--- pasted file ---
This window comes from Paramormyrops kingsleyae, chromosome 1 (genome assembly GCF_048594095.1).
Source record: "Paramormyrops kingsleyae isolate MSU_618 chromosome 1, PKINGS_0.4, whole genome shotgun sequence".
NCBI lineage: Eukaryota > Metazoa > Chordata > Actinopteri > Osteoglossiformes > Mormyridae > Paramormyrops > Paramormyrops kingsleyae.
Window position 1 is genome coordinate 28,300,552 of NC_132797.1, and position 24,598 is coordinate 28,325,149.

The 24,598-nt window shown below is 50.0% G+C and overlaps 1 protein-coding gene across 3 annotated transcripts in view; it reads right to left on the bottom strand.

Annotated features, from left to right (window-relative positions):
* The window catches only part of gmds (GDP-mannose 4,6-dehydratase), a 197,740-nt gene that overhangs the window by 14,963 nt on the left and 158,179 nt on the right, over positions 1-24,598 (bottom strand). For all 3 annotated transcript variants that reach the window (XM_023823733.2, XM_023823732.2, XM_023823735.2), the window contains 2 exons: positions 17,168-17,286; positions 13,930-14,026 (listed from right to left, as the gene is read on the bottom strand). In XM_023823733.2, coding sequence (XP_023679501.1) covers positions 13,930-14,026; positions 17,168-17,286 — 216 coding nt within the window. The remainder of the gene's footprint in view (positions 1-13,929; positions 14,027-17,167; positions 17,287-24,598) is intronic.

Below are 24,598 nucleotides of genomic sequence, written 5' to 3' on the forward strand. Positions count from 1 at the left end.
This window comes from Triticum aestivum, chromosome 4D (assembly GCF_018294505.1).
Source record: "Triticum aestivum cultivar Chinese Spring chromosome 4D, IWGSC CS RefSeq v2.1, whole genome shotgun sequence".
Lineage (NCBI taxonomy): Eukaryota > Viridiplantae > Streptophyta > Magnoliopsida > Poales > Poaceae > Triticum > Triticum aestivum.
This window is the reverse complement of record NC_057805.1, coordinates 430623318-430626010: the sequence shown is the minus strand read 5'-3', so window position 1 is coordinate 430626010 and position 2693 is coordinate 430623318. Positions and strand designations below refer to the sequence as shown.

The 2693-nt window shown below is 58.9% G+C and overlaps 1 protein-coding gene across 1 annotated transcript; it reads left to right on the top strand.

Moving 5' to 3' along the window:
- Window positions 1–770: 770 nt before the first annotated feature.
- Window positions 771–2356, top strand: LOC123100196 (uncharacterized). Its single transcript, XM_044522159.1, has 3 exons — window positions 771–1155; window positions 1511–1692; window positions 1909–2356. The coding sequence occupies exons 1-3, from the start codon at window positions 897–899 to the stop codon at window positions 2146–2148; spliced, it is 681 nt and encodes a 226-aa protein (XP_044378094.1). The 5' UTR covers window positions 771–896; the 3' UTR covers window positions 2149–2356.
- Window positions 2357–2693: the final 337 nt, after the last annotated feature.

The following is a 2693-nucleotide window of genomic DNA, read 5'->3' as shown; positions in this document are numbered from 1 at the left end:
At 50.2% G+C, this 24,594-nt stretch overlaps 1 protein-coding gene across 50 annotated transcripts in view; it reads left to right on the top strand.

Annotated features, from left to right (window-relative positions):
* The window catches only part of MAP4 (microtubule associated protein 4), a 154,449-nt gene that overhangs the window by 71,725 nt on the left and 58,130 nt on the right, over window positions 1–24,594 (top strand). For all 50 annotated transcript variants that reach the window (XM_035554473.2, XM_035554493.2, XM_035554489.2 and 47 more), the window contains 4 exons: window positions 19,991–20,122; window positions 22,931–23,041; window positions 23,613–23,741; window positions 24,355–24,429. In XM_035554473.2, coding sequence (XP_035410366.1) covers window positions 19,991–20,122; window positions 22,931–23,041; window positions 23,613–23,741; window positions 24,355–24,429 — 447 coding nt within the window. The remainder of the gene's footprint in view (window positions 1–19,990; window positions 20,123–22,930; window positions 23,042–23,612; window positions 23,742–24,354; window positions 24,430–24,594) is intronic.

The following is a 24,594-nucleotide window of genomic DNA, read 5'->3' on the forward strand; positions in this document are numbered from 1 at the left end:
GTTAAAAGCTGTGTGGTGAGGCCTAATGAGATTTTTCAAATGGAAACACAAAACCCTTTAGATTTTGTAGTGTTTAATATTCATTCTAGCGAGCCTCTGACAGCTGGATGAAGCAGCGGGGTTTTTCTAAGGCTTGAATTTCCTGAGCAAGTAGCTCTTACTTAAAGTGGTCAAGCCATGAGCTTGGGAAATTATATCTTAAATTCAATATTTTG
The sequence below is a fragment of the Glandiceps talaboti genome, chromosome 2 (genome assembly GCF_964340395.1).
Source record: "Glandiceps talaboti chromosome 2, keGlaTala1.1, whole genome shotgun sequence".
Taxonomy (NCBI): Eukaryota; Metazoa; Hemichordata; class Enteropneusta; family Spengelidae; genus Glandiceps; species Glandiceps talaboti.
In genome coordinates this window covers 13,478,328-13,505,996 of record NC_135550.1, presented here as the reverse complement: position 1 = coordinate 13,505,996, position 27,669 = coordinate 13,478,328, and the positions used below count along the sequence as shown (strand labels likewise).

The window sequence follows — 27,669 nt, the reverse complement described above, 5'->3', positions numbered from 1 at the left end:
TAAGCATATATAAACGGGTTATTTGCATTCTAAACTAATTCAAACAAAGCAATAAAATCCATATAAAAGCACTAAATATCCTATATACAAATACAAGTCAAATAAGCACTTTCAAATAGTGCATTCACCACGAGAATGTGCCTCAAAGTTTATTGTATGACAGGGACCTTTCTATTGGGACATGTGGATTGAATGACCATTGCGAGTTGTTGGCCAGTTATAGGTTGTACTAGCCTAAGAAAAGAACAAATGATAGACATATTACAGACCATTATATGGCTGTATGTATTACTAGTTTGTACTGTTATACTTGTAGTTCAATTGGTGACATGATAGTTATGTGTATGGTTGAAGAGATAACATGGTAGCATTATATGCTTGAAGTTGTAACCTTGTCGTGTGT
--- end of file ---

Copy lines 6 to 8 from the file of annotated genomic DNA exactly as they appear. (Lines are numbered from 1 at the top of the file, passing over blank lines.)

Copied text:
Annotated features, from left to right (window-relative positions):
* The window catches only part of gmds (GDP-mannose 4,6-dehydratase), a 197,740-nt gene that overhangs the window by 14,963 nt on the left and 158,179 nt on the right, over positions 1-24,598 (bottom strand). For all 3 annotated transcript variants that reach the window (XM_023823733.2, XM_023823732.2, XM_023823735.2), the window contains 2 exons: positions 17,168-17,286; positions 13,930-14,026 (listed from right to left, as the gene is read on the bottom strand). In XM_023823733.2, coding sequence (XP_023679501.1) covers positions 13,930-14,026; positions 17,168-17,286 — 216 coding nt within the window. The remainder of the gene's footprint in view (positions 1-13,929; positions 14,027-17,167; positions 17,287-24,598) is intronic.

Below are 24,598 nucleotides of genomic sequence, written 5' to 3' on the forward strand. Positions count from 1 at the left end.